Children investigated by child welfare are at significant risk for poor cognitive, emotional, social, behavioral and economic outcomes. In 2000, California formed the Child Welfare Services Group to propose changes in how child welfare services are delivered, the CWS Redesign. California State University, Long Beach’s child welfare training program developed its complement. Fundamentally, Redesign calls for partnering with families and communities to strengthen families, prevent unnecessary placements or re-unite families successfully. These changes are a paradigm shift in attitudes toward birth families and communities. In a qualitative study, interns logged their observations and subsequent impressions of CWS-Client encounters to explore how attitudes are learned. Majority of interns observed positive, collaborative encounters and perceived birth parents as motivated. Their impressions support introducing interns to birth families on the front-end of CWS training.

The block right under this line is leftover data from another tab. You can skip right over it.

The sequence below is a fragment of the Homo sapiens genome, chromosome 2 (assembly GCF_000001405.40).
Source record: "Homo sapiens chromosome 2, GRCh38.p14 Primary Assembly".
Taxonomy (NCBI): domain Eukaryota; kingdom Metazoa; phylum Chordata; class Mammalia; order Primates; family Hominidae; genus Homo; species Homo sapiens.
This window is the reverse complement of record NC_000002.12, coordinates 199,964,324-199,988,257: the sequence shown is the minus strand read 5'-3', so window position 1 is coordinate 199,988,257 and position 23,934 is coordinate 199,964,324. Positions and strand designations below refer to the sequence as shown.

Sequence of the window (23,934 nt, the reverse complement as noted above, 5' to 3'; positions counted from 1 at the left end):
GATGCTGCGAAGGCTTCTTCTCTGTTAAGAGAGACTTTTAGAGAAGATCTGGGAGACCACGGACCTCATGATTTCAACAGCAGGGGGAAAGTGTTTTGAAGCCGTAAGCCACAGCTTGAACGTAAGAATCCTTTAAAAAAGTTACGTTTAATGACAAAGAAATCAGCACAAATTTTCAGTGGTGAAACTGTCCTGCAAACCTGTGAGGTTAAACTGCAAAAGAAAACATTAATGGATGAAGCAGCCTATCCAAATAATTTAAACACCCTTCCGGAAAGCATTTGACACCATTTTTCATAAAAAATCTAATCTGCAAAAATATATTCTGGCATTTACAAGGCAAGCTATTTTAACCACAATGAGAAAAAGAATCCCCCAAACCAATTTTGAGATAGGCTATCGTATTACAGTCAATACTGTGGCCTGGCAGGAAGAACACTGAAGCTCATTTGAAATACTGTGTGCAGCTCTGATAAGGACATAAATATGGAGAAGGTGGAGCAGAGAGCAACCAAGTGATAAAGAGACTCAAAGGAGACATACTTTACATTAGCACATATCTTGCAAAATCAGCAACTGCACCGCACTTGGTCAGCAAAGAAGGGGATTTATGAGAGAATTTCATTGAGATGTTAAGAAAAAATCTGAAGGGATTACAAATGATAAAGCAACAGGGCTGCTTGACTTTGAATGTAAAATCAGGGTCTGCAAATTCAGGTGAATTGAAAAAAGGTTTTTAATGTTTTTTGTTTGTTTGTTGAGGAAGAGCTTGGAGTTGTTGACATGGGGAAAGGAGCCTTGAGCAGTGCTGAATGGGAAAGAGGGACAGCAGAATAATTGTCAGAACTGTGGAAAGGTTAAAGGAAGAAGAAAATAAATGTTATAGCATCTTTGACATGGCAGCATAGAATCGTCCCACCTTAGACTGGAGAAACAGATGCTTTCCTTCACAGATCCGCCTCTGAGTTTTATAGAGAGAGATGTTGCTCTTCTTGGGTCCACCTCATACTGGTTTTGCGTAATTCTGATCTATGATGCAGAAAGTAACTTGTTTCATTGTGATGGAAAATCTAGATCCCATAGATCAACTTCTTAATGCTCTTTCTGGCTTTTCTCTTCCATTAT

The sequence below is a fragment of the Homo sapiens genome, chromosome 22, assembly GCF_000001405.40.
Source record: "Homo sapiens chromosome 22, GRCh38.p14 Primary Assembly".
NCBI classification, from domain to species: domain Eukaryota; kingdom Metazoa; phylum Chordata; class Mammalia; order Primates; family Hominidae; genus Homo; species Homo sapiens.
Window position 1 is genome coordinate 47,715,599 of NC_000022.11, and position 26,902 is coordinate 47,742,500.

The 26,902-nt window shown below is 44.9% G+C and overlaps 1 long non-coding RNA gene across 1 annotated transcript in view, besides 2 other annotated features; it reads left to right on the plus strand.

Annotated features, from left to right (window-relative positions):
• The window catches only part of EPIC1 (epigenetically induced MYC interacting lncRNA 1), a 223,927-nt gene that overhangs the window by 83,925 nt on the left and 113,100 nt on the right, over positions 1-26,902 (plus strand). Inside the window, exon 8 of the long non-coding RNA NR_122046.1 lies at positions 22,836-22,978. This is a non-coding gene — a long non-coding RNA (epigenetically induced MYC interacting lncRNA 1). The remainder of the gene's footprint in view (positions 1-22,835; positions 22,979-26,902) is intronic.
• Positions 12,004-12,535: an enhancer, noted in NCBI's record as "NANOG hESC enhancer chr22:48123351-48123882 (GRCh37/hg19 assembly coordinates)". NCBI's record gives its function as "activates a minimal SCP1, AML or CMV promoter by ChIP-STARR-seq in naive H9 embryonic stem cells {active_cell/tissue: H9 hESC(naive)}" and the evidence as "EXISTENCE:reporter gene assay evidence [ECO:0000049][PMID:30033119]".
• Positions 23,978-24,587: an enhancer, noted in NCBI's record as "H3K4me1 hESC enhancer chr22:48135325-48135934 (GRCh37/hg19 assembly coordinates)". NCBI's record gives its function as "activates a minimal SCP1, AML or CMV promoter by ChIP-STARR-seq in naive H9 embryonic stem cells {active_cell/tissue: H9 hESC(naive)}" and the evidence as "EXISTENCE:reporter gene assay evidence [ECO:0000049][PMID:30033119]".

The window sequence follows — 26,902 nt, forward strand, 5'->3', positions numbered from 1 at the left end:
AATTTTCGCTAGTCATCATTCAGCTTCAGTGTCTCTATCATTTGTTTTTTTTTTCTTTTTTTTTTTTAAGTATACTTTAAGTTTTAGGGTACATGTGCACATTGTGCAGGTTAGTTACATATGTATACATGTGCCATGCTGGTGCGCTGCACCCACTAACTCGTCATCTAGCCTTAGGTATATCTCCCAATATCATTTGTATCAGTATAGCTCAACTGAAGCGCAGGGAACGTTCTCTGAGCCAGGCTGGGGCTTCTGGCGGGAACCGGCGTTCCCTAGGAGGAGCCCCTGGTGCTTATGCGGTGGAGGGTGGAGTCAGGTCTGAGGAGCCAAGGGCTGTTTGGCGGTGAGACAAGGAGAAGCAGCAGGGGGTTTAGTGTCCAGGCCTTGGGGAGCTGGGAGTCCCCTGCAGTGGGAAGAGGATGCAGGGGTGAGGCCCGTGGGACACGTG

Love, Susan M. and Campbell, Venetta
"Shaping Attitudes in Public Child Welfare: An Innovative MSW Training Program,"
Journal of Family Strengths: Vol. 10
, Article 7.
Available at: http://digitalcommons.library.tmc.edu/jfs/vol10/iss1/7